MA Medieval and Early Modern Studies / Course details

Year of entry: 2024

Course unit details:
Art of Medieval Manuscripts

Course unit fact file
Unit code AHCP61642
Credit rating 30
Unit level FHEQ level 7 – master's degree or fourth year of an integrated master's degree
Teaching period(s) Semester 2
Available as a free choice unit? Yes


This course introduces students to the glorious imagery on the pages of many medieval books in the West, from the first regular appearances of a ‘rectangular object with pages’ in the fifth century to the time when printed books with printed images became relatively commonplace in the sixteenth century. In this period of over a thousand years, Christianity spread throughout the West and eventually bifurcated in the Reformation; battles were waged and alliances agreed over sovereignty and land; commerce and travel expanded; the learning, literature and politics of Antiquity were rediscovered; and Western printing was invented. This complex history was reflected on, responded to, and even shaped by the art found in the books of the societies that produced it. Many illustrated manuscript and early printed books survive, which makes it possible to engage with them as art-historical case-studies for exploring a raft of intellectual questions about the ways in which art, society, politics, religion and economics interacted in the Middle Ages. The survival of this art also promotes cultural enquiry into and understanding of later societies, including the effects of collecting and connoisseurship in the eighteenth and nineteenth centuries, and the practices of conservation and curating in the twentieth and twenty-first centuries. Much of the course takes place at the John Rylands Library where students have access to the wonderful medieval books in its Special Collections.


This course unit aims to: -

  • introduce students to primary and secondary source material – visual and textual – for studying images in Western medieval manuscript and early printed books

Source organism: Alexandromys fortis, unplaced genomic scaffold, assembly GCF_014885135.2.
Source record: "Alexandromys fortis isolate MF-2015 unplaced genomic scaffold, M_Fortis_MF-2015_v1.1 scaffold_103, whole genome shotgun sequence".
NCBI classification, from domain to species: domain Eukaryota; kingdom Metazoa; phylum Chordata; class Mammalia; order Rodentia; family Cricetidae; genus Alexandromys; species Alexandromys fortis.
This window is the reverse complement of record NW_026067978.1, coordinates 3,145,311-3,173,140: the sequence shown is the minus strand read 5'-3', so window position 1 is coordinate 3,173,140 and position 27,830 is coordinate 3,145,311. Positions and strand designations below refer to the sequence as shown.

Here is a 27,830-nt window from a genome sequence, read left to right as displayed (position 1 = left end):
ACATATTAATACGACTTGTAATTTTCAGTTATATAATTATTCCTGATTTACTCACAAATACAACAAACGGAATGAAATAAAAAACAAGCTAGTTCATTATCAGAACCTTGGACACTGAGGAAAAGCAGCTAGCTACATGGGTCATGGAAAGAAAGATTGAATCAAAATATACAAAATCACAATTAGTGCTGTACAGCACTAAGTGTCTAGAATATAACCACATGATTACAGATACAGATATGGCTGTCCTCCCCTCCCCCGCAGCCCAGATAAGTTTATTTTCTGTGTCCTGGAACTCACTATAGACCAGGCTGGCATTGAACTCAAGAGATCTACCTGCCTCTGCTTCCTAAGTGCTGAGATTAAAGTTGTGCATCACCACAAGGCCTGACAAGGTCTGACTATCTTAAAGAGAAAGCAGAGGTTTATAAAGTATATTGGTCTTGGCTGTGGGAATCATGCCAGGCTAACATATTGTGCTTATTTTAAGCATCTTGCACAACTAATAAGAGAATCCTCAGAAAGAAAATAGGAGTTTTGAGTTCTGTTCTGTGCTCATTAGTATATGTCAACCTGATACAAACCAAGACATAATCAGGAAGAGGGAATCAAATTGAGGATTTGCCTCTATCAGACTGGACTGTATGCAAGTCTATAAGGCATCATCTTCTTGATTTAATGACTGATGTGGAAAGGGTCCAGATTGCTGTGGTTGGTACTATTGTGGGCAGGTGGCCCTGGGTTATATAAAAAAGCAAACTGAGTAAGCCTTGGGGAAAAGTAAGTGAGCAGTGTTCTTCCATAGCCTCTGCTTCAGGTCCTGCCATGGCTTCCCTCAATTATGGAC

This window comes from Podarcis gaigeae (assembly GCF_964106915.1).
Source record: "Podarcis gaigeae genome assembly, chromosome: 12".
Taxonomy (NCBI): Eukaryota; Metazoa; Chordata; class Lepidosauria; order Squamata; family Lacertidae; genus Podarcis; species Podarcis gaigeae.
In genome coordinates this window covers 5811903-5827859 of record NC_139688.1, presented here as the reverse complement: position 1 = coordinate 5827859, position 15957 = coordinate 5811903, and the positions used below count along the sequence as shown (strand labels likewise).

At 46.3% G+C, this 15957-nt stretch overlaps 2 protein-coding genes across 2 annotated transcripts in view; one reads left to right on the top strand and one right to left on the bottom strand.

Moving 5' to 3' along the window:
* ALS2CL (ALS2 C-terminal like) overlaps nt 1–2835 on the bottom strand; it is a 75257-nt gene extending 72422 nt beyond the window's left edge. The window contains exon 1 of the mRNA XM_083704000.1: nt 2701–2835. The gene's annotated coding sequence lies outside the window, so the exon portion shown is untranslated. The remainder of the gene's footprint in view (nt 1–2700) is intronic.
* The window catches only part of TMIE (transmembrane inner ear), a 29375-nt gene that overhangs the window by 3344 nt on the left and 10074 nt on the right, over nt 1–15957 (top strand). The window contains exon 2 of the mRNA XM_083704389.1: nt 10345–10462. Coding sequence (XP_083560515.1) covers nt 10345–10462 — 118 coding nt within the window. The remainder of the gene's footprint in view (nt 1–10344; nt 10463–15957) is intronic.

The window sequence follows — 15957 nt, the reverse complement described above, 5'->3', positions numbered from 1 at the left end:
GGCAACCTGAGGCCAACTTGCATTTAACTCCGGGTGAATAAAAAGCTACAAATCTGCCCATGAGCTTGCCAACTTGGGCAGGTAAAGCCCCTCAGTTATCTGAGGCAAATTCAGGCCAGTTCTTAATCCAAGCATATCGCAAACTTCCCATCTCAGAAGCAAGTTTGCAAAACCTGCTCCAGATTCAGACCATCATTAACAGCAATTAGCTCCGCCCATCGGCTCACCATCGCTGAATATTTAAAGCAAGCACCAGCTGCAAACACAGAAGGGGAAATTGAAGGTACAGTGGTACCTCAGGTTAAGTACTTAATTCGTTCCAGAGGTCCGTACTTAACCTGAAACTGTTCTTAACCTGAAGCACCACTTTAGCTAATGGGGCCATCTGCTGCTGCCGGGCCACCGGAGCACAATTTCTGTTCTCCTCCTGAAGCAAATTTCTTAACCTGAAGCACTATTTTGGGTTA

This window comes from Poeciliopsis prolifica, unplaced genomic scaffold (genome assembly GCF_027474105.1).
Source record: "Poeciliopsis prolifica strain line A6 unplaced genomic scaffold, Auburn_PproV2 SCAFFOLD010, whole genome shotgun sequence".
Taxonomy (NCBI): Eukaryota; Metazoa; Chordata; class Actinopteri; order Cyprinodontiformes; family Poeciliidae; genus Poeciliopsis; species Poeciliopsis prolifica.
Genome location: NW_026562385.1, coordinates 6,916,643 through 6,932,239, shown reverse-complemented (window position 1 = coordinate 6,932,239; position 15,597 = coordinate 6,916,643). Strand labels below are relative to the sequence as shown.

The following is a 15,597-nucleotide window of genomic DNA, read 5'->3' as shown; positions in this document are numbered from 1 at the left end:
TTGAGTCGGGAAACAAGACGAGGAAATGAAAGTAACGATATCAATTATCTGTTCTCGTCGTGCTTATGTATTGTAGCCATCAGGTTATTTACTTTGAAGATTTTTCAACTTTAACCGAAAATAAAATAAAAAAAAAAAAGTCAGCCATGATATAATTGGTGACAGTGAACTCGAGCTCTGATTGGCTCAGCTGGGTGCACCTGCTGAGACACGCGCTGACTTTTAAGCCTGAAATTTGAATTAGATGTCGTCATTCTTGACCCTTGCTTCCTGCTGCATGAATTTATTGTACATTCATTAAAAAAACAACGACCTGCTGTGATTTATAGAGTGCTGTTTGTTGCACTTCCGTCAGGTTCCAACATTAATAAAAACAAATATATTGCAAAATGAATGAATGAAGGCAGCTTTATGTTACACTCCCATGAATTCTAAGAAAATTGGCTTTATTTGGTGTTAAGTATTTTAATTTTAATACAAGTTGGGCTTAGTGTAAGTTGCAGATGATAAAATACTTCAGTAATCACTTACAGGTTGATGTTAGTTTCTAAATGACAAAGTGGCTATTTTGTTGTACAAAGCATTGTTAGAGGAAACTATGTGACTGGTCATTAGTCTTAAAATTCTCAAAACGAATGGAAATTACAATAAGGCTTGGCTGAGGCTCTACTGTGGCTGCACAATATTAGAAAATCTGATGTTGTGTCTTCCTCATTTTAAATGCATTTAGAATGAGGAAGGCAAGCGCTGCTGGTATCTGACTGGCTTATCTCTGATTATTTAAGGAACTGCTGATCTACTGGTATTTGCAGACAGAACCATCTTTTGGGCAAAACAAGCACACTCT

• examine illuminators’ technical and organizational practices
  • explore the relationships between artist, patron and viewer in various genres of book
  • consider the relationships between text and images
  • situate medieval book art within wider medieval debates about visual culture  
  • explore the survival of illuminated manuscript and early printed books from the viewpoint(s) of later societies, including today’s     

Learning outcomes

By the end of this course students will be able to: -

  • engage critically with artistic and cultural production in the Western Middle Ages, especially in relation to the imagery in medieval books
  • recognize issues of interpretation affecting the study of images in medieval books
  • understand and use specialist language relevant to the creation, use and later legacy of illustrated manuscript and early printed books
  • relate the art in medieval books to wider debates about art 


The course will include: -

  • how manuscript books and their images were made
  • image as word: gospel books and the spread of Christianity
  • bestiaries and medieval symbolism
  • gifts, commercialization and illuminators’ workshops
  • books of hours and women’s patronage
  • literature and politics: the illustrated ‘Book of Troy’ (Rylands English MS 1)
  • the invention of print and the painted book in Renaissance Italy
  • the printed image in early modern books
  • collectors and connoisseurs